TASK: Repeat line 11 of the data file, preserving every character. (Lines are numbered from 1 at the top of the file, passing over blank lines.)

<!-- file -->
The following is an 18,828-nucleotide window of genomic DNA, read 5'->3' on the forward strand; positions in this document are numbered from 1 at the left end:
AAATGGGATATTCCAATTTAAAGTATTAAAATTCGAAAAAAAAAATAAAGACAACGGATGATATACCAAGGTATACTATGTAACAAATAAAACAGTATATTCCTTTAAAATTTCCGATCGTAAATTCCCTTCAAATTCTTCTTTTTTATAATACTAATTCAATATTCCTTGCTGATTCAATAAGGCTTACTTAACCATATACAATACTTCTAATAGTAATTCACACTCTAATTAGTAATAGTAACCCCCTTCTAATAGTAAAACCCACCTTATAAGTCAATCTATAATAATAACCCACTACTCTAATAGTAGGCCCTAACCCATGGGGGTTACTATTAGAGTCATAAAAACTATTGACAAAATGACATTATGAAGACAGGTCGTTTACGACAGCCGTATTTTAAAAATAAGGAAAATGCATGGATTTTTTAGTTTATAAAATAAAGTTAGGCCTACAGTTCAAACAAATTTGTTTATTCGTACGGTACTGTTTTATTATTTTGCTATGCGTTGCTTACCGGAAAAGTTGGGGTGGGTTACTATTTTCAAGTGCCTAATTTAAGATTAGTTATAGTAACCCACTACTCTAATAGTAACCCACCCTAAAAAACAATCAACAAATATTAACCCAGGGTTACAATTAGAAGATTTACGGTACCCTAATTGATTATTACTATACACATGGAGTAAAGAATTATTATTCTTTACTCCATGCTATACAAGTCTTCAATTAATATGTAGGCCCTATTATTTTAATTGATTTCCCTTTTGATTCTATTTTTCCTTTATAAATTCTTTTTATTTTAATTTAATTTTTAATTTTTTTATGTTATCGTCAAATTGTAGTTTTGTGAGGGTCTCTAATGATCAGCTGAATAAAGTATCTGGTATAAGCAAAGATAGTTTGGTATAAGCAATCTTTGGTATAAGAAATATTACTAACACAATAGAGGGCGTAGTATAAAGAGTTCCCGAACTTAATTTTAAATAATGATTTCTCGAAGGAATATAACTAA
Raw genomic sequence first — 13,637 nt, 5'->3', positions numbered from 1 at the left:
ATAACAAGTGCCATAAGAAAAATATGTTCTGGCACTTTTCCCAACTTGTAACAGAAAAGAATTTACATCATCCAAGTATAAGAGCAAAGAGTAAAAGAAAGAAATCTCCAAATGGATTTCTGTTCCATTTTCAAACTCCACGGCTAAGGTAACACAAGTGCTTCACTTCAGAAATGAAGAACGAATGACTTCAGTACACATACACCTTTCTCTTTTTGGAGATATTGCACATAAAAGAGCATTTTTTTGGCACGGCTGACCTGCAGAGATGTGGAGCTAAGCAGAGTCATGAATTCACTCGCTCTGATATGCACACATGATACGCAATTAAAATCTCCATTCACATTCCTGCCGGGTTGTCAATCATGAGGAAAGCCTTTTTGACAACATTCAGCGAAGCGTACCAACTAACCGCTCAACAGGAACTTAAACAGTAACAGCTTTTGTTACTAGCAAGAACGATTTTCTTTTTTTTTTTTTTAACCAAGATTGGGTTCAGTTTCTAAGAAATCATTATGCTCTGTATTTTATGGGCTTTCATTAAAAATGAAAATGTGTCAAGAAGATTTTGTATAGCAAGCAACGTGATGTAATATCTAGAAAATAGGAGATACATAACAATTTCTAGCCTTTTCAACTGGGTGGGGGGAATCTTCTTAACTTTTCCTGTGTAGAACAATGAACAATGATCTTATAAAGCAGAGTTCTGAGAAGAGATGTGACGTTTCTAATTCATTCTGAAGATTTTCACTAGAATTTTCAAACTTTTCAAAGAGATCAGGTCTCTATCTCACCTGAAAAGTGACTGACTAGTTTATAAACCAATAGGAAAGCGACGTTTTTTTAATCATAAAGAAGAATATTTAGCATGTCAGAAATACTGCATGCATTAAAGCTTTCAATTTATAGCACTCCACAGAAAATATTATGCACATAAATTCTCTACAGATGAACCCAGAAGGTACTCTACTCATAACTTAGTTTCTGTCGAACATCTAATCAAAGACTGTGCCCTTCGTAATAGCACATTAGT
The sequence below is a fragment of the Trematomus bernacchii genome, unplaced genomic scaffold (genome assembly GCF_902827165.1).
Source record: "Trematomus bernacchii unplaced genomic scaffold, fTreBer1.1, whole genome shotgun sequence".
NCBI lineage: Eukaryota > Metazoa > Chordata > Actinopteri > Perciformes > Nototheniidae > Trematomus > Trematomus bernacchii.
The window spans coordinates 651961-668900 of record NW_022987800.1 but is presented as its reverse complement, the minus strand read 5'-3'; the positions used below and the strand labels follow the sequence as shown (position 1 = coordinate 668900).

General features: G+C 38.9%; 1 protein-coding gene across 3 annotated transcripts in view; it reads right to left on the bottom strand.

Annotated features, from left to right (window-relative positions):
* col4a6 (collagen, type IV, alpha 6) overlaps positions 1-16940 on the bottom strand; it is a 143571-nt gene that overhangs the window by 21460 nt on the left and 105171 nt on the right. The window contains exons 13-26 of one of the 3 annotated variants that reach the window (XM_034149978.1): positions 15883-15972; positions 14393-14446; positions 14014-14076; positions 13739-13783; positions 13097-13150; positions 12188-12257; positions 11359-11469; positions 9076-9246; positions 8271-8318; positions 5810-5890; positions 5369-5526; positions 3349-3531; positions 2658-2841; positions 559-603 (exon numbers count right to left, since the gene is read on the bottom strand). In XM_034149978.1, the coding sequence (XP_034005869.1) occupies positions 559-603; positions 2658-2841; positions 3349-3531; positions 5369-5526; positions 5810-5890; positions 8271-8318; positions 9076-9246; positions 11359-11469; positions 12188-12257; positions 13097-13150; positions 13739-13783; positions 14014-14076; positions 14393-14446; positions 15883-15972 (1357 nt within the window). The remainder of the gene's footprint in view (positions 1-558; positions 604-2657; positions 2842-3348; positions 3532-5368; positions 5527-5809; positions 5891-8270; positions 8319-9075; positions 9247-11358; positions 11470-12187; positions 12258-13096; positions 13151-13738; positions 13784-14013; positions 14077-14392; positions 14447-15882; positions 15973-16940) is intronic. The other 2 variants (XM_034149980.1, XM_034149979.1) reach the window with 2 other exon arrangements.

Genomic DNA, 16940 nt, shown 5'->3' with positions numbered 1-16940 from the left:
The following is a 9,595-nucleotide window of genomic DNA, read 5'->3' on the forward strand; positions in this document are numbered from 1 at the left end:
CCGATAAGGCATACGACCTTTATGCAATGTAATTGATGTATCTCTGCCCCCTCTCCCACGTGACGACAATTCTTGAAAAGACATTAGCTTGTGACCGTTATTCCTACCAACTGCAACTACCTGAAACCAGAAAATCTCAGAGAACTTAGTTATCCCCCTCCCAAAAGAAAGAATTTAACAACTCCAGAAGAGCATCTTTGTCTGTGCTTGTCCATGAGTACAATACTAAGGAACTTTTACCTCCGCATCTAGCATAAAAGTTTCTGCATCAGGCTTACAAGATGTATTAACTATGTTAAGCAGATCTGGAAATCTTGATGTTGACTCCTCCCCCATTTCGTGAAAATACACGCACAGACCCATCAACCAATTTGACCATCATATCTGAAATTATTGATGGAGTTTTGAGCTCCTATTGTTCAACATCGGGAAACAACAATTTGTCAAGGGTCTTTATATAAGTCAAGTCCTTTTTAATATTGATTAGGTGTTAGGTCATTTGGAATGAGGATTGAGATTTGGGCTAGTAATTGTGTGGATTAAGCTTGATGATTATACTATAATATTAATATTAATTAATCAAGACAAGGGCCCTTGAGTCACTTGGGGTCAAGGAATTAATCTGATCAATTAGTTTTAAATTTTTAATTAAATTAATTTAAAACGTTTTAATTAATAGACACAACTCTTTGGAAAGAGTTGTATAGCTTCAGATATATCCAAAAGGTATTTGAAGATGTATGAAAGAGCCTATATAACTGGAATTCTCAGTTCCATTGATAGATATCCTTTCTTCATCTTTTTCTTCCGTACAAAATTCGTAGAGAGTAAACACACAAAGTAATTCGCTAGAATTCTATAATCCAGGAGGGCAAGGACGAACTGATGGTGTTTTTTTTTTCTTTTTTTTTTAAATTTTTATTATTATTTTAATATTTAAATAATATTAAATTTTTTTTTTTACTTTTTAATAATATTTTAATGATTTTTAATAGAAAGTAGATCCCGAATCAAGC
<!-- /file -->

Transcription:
* col4a6 (collagen, type IV, alpha 6) overlaps positions 1-16940 on the bottom strand; it is a 143571-nt gene that overhangs the window by 21460 nt on the left and 105171 nt on the right. The window contains exons 13-26 of one of the 3 annotated variants that reach the window (XM_034149978.1): positions 15883-15972; positions 14393-14446; positions 14014-14076; positions 13739-13783; positions 13097-13150; positions 12188-12257; positions 11359-11469; positions 9076-9246; positions 8271-8318; positions 5810-5890; positions 5369-5526; positions 3349-3531; positions 2658-2841; positions 559-603 (exon numbers count right to left, since the gene is read on the bottom strand). In XM_034149978.1, the coding sequence (XP_034005869.1) occupies positions 559-603; positions 2658-2841; positions 3349-3531; positions 5369-5526; positions 5810-5890; positions 8271-8318; positions 9076-9246; positions 11359-11469; positions 12188-12257; positions 13097-13150; positions 13739-13783; positions 14014-14076; positions 14393-14446; positions 15883-15972 (1357 nt within the window). The remainder of the gene's footprint in view (positions 1-558; positions 604-2657; positions 2842-3348; positions 3532-5368; positions 5527-5809; positions 5891-8270; positions 8319-9075; positions 9247-11358; positions 11470-12187; positions 12258-13096; positions 13151-13738; positions 13784-14013; positions 14077-14392; positions 14447-15882; positions 15973-16940) is intronic. The other 2 variants (XM_034149980.1, XM_034149979.1) reach the window with 2 other exon arrangements.